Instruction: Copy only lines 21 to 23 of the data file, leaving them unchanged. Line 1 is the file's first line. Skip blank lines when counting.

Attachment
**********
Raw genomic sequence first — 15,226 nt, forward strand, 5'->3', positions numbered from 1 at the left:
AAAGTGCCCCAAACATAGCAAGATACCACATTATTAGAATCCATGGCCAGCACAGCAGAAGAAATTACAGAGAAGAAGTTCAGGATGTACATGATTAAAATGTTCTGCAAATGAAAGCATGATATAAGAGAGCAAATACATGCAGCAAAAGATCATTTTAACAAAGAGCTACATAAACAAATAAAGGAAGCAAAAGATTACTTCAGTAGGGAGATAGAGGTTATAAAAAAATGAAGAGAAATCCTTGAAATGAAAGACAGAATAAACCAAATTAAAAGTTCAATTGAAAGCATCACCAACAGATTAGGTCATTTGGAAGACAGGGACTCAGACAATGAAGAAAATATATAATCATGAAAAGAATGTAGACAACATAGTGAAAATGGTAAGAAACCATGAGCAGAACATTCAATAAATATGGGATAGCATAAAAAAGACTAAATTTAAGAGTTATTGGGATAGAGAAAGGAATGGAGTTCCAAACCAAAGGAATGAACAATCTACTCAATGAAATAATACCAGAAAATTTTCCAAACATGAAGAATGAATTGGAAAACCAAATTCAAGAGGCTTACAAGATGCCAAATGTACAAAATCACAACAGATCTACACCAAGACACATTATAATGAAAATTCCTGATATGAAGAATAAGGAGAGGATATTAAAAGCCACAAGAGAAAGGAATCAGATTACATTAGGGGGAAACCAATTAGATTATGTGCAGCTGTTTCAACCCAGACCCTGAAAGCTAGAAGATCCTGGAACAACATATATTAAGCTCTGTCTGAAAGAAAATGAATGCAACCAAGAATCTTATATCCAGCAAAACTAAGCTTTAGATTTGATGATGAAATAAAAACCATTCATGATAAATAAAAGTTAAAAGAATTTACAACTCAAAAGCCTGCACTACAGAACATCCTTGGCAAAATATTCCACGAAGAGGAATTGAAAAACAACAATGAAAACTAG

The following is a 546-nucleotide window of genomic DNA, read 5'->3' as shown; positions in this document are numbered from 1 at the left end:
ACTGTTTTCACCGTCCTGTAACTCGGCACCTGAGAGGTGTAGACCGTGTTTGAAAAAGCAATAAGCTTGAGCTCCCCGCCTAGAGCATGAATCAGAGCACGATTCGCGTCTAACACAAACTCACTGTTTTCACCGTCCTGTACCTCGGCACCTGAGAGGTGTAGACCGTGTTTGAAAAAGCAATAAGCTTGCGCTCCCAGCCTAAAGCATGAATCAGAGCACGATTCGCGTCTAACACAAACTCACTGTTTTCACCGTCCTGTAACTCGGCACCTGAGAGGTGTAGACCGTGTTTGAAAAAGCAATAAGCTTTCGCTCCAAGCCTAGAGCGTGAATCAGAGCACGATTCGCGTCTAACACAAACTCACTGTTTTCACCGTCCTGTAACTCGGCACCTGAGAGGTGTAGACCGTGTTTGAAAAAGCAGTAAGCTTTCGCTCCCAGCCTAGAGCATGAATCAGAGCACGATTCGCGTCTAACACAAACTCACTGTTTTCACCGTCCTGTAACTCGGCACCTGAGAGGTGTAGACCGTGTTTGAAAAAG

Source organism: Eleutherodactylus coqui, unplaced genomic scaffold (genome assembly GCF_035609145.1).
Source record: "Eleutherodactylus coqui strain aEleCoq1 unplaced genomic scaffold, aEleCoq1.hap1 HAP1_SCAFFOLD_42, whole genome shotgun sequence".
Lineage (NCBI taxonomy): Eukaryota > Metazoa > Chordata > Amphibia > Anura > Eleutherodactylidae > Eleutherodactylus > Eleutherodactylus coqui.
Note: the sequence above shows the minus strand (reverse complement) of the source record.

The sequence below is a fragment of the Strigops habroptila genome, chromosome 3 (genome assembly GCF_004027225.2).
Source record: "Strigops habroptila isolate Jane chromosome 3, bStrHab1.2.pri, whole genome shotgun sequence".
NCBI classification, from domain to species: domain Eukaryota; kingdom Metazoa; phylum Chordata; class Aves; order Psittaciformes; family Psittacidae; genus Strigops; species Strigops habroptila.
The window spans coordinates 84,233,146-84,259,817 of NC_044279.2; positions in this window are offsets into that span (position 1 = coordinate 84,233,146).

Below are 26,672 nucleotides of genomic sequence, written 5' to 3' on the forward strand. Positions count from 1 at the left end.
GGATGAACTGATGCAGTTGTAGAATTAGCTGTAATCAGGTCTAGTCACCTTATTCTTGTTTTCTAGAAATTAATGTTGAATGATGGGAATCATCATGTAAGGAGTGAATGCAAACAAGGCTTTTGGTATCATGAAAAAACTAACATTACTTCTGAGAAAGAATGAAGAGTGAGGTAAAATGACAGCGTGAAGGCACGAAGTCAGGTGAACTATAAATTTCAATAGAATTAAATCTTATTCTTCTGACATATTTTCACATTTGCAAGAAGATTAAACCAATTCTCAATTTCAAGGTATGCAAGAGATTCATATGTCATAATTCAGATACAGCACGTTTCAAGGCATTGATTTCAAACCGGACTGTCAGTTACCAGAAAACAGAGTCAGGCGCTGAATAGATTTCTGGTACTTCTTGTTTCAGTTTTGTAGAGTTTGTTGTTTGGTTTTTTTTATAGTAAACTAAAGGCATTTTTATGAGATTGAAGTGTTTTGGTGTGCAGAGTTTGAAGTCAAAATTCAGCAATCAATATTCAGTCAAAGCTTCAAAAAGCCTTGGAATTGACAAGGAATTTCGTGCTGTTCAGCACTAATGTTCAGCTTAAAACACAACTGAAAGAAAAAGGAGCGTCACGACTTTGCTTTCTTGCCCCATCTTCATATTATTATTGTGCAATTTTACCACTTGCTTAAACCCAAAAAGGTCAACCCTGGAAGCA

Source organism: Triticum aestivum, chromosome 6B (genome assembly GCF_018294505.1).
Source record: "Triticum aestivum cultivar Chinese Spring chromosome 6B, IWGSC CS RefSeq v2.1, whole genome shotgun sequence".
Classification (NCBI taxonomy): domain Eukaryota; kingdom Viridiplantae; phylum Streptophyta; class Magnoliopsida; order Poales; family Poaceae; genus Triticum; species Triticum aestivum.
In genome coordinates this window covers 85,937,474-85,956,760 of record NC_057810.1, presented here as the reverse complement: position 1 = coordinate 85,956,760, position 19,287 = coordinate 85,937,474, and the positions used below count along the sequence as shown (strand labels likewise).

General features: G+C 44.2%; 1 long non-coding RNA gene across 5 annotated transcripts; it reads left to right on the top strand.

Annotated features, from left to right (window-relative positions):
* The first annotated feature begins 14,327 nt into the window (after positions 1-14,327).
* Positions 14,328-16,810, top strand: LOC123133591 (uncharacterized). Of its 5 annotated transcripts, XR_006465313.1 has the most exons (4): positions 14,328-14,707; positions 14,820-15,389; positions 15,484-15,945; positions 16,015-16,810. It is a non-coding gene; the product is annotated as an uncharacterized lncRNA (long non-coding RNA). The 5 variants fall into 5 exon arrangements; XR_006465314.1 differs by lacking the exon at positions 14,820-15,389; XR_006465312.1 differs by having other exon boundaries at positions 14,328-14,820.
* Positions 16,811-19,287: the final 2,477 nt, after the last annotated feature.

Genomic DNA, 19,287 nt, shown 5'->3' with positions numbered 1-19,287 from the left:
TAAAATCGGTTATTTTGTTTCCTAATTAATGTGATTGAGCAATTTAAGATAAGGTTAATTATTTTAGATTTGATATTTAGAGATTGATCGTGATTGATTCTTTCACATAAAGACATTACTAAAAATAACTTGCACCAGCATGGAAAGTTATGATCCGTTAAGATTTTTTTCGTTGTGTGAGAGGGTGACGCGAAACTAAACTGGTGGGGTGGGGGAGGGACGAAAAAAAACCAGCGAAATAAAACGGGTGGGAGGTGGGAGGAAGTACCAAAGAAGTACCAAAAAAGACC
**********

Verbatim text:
* The first annotated feature begins 14,327 nt into the window (after positions 1-14,327).
* Positions 14,328-16,810, top strand: LOC123133591 (uncharacterized). Of its 5 annotated transcripts, XR_006465313.1 has the most exons (4): positions 14,328-14,707; positions 14,820-15,389; positions 15,484-15,945; positions 16,015-16,810. It is a non-coding gene; the product is annotated as an uncharacterized lncRNA (long non-coding RNA). The 5 variants fall into 5 exon arrangements; XR_006465314.1 differs by lacking the exon at positions 14,820-15,389; XR_006465312.1 differs by having other exon boundaries at positions 14,328-14,820.
* Positions 16,811-19,287: the final 2,477 nt, after the last annotated feature.